Despite the unanimously designed roadmap that has been established for the country, nearly all of the economic indicators are still in the red. Youth unemployment is at 50%. Purchasing power is at its lowest in eighteen years. Household savings rates are at an all-time low. Consumption is falling annually by more than 4% and the economy is still in recession. Debt stands at 128% of GDP. Exports have fallen by 3 % and the country is 79th on the world list of least corrupt countries, just behind Rwanda. What’s more, 25% of Italians live in a family with serious economic insecurity. One out of five cannot afford to heat their home in the winter and 15 million pensioners have income of less than €1,000 a month. In 2012 alone, more than 80,000 Italians left their country in search of a better life.  This number is forecast to be higher in 2013.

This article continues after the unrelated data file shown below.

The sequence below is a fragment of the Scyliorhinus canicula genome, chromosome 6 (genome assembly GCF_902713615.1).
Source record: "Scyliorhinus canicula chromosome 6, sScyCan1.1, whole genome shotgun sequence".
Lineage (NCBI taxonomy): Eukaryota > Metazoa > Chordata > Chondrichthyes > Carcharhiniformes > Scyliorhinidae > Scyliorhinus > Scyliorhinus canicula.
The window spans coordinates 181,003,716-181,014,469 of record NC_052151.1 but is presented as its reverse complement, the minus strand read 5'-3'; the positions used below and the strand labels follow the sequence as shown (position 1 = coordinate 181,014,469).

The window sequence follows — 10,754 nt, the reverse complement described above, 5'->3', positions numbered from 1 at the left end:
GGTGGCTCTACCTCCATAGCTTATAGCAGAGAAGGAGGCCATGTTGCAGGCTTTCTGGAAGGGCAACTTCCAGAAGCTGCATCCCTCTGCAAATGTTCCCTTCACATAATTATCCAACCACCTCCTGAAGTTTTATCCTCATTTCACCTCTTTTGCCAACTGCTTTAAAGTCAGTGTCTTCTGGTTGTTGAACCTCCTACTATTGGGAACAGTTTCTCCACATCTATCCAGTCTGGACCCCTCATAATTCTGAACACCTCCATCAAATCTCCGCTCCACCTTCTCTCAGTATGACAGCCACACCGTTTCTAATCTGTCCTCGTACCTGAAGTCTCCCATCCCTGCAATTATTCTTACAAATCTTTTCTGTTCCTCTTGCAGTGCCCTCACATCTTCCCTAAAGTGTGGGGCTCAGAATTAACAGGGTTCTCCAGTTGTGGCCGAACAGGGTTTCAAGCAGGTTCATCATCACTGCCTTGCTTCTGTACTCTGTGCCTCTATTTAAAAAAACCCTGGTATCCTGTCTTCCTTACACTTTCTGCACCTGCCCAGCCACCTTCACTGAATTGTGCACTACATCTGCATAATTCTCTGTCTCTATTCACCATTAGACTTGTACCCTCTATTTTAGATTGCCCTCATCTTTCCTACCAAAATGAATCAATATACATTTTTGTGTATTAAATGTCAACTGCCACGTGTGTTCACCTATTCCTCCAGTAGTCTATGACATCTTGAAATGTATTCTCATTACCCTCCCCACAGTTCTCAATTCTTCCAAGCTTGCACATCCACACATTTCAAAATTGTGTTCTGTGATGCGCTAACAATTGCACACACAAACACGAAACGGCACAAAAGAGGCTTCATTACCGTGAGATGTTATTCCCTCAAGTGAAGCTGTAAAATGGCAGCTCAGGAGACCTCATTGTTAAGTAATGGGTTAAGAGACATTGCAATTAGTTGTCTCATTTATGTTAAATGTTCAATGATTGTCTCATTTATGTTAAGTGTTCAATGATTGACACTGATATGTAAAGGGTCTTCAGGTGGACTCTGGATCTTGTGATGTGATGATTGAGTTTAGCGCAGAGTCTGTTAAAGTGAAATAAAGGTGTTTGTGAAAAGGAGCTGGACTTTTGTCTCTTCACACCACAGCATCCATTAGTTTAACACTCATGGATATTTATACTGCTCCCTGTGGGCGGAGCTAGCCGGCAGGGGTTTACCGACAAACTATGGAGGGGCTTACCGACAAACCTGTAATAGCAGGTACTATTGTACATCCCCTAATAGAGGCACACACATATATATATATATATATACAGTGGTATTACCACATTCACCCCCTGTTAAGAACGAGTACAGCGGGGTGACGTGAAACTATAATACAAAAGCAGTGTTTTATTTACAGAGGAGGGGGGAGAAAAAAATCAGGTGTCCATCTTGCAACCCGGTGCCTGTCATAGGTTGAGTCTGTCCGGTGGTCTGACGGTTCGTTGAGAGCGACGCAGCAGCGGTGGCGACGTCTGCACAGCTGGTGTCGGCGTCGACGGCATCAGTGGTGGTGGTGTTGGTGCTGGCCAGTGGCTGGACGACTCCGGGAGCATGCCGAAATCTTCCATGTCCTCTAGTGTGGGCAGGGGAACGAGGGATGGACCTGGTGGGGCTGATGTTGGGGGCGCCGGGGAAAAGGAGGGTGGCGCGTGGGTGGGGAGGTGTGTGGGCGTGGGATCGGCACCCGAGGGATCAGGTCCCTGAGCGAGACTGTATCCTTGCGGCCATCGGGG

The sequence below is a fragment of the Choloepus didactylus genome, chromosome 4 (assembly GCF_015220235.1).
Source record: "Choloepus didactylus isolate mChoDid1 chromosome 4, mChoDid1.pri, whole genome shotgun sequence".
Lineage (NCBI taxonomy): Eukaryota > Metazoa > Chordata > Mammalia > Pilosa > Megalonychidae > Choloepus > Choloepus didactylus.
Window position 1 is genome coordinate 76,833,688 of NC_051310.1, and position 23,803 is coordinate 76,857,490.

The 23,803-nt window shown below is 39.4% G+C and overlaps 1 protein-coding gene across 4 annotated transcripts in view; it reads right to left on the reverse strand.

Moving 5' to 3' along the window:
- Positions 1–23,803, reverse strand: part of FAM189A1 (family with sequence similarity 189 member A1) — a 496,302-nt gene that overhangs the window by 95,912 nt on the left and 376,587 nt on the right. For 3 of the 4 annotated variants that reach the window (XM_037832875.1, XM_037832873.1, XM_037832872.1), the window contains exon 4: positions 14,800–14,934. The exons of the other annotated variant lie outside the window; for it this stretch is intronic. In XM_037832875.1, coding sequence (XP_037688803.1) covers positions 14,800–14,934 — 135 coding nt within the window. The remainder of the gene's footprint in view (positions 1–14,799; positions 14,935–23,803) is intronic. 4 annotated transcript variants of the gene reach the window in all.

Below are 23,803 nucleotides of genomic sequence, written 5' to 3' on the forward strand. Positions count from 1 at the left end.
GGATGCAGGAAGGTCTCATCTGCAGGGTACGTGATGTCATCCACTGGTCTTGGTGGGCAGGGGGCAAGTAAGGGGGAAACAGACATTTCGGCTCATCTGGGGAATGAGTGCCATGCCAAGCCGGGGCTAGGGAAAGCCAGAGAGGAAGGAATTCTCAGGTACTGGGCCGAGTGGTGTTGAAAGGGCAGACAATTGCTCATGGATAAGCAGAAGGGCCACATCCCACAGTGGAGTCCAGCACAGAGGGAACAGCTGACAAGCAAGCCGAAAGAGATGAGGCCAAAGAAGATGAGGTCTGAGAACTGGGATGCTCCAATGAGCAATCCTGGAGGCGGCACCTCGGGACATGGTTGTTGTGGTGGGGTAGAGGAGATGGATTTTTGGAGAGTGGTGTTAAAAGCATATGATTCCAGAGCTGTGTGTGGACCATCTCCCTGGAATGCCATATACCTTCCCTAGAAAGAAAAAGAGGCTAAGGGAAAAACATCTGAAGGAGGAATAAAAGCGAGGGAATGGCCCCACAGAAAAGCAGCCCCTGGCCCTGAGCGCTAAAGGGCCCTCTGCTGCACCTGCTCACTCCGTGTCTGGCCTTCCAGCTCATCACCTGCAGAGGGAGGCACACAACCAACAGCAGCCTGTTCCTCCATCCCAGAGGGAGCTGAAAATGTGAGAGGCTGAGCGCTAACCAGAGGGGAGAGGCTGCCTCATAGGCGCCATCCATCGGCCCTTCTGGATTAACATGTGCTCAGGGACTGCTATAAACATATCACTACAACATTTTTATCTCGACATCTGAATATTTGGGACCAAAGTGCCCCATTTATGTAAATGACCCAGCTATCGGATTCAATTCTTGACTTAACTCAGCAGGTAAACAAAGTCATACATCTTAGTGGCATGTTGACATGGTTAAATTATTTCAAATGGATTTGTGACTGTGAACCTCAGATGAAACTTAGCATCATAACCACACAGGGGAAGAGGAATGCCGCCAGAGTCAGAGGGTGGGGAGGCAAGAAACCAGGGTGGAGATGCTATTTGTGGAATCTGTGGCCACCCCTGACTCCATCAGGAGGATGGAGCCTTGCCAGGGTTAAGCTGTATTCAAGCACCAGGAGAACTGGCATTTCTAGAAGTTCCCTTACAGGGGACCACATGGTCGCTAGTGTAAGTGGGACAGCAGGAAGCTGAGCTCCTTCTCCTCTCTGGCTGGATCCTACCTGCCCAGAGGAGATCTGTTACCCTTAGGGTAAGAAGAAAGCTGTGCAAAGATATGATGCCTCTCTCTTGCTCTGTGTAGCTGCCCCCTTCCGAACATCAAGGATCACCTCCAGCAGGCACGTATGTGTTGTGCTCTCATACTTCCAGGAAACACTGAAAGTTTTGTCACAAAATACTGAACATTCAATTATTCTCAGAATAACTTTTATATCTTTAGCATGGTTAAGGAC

Unable to pull the country out of the doldrums, the political establishment in Italy is undergoing major transformation. The two major coalitions are being reshuffled. A new essentially protest, but not just, Beppe Grillo’s 5 Star Movement received 20% of the vote in last year’s election. It’s impossible to know how long Enrico Letta’s government will last.  But, the danger is elsewhere.  As we’ve just sketched out, the true crisis lies in the democratic system itself and it has existed for more than a decade, even threatening Italy’s very existence. The national and supranational institutions manage this crisis by neutralising it, but without any real drive to resolve it. They’ve de facto suspended the political debate- the only true hope for renewal of democracy – by establishing an administrative apolitical system in ideological concert. Yet, without a profound critical review of the system, will it be able, ad infinitum, to recycle itself to avoid its own demise?

More by Guiseppe Santoliquido